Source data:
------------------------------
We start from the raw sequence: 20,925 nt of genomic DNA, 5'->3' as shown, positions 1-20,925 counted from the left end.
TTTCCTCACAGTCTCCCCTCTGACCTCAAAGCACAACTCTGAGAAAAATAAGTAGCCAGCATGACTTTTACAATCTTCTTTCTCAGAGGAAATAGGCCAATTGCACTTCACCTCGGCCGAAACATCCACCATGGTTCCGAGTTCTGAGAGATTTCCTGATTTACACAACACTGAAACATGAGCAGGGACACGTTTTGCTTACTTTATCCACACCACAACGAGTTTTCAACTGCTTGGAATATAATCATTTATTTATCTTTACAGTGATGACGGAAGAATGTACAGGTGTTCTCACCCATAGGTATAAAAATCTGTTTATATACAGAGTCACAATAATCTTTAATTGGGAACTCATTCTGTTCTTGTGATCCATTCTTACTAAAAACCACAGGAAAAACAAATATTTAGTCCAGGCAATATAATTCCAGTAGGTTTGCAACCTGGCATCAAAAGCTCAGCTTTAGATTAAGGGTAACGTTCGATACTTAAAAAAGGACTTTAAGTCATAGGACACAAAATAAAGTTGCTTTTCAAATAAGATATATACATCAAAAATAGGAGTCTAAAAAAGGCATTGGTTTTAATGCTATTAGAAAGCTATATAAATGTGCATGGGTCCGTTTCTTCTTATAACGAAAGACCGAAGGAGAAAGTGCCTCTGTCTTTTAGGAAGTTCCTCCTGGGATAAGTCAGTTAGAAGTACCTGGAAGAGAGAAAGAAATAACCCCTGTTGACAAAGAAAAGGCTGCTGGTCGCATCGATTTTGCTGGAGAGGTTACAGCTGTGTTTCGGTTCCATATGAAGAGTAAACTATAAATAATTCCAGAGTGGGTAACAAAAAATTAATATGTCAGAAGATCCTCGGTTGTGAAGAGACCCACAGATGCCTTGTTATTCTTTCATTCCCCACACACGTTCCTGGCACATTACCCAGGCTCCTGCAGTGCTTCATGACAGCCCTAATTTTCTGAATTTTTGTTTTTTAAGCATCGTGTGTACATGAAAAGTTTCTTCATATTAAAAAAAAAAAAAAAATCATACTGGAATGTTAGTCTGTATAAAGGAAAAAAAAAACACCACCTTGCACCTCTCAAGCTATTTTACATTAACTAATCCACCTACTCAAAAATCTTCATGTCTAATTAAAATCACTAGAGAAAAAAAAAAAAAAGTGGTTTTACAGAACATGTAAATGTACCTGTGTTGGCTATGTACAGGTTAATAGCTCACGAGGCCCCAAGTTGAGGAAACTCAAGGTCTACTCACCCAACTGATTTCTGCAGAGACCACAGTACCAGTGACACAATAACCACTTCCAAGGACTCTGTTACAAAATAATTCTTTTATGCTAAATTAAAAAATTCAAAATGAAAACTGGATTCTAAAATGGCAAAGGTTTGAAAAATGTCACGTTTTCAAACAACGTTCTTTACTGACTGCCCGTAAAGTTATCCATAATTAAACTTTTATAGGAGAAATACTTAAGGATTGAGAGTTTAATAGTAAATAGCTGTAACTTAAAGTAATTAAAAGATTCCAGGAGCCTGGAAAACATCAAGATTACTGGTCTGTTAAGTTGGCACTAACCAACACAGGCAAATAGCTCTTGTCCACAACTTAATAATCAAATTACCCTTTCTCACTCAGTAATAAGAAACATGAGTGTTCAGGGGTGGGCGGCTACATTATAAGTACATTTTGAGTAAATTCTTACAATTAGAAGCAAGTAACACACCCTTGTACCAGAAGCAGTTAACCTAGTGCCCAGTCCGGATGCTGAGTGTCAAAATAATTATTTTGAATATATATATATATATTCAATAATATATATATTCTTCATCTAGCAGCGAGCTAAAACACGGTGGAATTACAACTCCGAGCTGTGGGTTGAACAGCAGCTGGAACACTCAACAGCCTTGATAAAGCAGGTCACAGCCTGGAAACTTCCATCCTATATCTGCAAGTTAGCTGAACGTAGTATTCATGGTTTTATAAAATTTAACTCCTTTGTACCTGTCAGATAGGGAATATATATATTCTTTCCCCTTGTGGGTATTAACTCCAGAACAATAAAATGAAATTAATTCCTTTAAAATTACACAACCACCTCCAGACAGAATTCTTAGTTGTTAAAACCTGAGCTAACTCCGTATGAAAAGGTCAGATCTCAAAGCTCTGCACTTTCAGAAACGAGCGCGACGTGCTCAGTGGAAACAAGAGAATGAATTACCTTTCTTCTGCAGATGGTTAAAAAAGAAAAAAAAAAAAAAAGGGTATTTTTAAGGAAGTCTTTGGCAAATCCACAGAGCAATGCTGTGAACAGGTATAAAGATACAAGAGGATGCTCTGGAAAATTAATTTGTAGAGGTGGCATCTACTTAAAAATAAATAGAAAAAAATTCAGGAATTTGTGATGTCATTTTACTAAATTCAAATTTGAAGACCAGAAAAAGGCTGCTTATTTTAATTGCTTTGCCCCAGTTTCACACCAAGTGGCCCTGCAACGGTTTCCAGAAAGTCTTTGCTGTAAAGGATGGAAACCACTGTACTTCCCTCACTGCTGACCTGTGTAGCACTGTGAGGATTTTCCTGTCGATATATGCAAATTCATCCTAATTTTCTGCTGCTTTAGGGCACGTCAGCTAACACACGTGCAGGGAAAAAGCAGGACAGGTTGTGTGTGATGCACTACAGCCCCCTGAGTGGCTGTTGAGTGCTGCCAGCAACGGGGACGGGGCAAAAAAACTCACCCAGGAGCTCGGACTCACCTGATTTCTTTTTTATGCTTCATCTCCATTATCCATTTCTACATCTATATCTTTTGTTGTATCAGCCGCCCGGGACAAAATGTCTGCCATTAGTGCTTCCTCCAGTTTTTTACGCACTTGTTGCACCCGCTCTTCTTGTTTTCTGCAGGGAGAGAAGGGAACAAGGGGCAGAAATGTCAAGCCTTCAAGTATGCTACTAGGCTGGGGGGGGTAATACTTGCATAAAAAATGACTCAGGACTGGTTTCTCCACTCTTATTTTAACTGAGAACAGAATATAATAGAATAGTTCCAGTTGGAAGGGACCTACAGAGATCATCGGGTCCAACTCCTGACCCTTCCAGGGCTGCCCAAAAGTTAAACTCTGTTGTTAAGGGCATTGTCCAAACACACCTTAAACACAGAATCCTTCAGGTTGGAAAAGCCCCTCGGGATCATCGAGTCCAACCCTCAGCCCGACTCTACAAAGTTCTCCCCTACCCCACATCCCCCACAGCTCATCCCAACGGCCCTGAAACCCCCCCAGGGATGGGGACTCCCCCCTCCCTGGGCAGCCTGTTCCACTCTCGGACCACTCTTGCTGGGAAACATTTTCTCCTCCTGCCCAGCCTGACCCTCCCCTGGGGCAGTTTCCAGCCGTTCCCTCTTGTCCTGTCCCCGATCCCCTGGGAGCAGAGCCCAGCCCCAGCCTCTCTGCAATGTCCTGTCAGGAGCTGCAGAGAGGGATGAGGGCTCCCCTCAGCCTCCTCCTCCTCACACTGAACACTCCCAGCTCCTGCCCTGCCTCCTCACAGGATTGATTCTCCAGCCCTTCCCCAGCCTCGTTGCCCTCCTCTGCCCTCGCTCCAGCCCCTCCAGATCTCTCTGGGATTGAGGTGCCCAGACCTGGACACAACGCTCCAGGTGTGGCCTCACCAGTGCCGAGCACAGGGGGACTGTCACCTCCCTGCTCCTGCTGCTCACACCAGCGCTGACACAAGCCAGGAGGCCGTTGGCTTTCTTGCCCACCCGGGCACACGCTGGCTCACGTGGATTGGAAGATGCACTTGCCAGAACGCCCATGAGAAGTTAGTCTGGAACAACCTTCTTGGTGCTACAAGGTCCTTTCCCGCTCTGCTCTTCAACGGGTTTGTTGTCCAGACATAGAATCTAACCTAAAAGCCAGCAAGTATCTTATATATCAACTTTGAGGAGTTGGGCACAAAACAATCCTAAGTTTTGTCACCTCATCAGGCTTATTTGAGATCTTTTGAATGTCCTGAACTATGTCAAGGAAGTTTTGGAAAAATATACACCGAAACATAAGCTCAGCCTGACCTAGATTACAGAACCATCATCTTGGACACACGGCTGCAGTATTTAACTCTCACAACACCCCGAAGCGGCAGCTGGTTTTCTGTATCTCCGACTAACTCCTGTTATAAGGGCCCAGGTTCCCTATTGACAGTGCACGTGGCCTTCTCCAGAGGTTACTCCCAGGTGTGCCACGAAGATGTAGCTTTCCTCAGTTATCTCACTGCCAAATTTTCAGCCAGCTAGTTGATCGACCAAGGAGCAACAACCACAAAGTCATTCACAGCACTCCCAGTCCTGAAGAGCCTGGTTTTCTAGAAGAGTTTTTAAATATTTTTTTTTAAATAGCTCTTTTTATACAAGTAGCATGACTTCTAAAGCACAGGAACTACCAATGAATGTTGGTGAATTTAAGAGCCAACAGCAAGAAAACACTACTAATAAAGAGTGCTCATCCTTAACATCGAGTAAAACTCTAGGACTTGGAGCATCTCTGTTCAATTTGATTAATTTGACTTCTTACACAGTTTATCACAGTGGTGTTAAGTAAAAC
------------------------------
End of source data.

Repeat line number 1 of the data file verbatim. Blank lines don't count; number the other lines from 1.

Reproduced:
We start from the raw sequence: 20,925 nt of genomic DNA, 5'->3' as shown, positions 1-20,925 counted from the left end.